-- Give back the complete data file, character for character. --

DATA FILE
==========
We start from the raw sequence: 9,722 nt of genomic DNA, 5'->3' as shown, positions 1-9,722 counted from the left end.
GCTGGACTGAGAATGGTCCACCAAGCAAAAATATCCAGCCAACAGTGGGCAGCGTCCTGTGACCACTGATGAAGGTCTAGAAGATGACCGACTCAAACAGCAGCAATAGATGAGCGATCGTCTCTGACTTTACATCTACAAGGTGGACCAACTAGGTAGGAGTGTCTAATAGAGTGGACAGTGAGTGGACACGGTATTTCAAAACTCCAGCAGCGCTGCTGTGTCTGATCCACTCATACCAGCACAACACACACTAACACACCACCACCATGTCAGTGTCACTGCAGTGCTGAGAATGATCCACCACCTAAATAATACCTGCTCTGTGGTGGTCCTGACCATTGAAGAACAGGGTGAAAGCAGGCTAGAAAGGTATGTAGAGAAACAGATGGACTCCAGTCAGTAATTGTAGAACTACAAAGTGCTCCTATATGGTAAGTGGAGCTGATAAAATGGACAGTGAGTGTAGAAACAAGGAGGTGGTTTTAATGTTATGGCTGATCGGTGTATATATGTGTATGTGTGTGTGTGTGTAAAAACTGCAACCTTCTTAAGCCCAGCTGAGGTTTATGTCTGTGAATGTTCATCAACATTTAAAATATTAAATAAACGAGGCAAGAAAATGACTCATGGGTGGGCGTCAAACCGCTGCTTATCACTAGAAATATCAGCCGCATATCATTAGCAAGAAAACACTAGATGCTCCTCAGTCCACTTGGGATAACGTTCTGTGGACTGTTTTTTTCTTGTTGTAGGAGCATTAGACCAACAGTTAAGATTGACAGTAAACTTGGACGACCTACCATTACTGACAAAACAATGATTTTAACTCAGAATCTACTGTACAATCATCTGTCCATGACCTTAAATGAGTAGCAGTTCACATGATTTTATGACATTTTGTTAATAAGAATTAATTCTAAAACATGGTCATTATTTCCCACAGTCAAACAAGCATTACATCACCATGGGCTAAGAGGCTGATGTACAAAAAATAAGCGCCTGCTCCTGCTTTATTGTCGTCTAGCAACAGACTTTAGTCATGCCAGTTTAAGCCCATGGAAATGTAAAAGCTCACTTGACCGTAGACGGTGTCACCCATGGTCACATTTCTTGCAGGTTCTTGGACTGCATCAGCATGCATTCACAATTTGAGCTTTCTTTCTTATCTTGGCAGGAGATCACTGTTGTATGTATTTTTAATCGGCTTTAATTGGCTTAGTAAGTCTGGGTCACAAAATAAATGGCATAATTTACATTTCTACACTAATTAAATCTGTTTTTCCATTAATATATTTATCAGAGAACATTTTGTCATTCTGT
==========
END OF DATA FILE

We start from the raw sequence: 9,722 nt of genomic DNA, 5'->3' as shown, positions 1-9,722 counted from the left end.
GCTGGACTGAGAATGGTCCACCAAGCAAAAATATCCAGCCAACAGTGGGCAGCGTCCTGTGACCACTGATGAAGGTCTAGAAGATGACCGACTCAAACAGCAGCAATAGATGAGCGATCGTCTCTGACTTTACATCTACAAGGTGGACCAACTAGGTAGGAGTGTCTAATAGAGTGGACAGTGAGTGGACACGGTATTTCAAAACTCCAGCAGCGCTGCTGTGTCTGATCCACTCATACCAGCACAACACACACTAACACACCACCACCATGTCAGTGTCACTGCAGTGCTGAGAATGATCCACCACCTAAATAATACCTGCTCTGTGGTGGTCCTGACCATTGAAGAACAGGGTGAAAGCAGGCTAGAAAGGTATGTAGAGAAACAGATGGACTCCAGTCAGTAATTGTAGAACTACAAAGTGCTCCTATATGGTAAGTGGAGCTGATAAAATGGACAGTGAGTGTAGAAACAAGGAGGTGGTTTTAATGTTATGGCTGATCGGTGTATATATGTGTATGTGTGTGTGTGTGTAAAAACTGCAACCTTCTTAAGCCCAGCTGAGGTTTATGTCTGTGAATGTTCATCAACATTTAAAATATTAAATAAACGAGGCAAGAAAATGACTCATGGGTGGGCGTCAAACCGCTGCTTATCACTAGAAATATCAGCCGCATATCATTAGCAAGAAAACACTAGATGCTCCTCAGTCCACTTGGGATAACGTTCTGTGGACTGTTTTTTTCTTGTTGTAGGAGCATTAGACCAACAGTTAAGATTGACAGTAAACTTGGACGACCTACCATTACTGACAAAACAATGATTTTAACTCAGAATCTACTGTACAATCATCTGTCCATGACCTTAAATGAGTAGCAGTTCACATGATTTTATGACATTTTGTTAATAAGAATTAATTCTAAAACATGGTCATTATTTCCCACAGTCAAACAAGCATTACATCACCATGGGCTAAGAGGCTGATGTACAAAAAATAAGCGCCTGCTCCTGCTTTATTGTCGTCTAGCAACAGACTTTAGTCATGCCAGTTTAAGCCCATGGAAATGTAAAAGCTCACTTGACCGTAGACGGTGTCACCCATGGTCACATTTCTTGCAGGTTCTTGGACTGCATCAGCATGCATTCACAATTTGAGCTTTCTTTCTTATCTTGGCAGGAGATCACTGTTGTATGTATTTTTAATCGGCTTTAATTGGCTTAGTAAGTCTGGGTCACAAAATAAATGGCATAATTTACATTTCTACACTAATTAAATCTGTTTTTCCATTAATATATTTATCAGAGAACATTTTGTCATTCTGT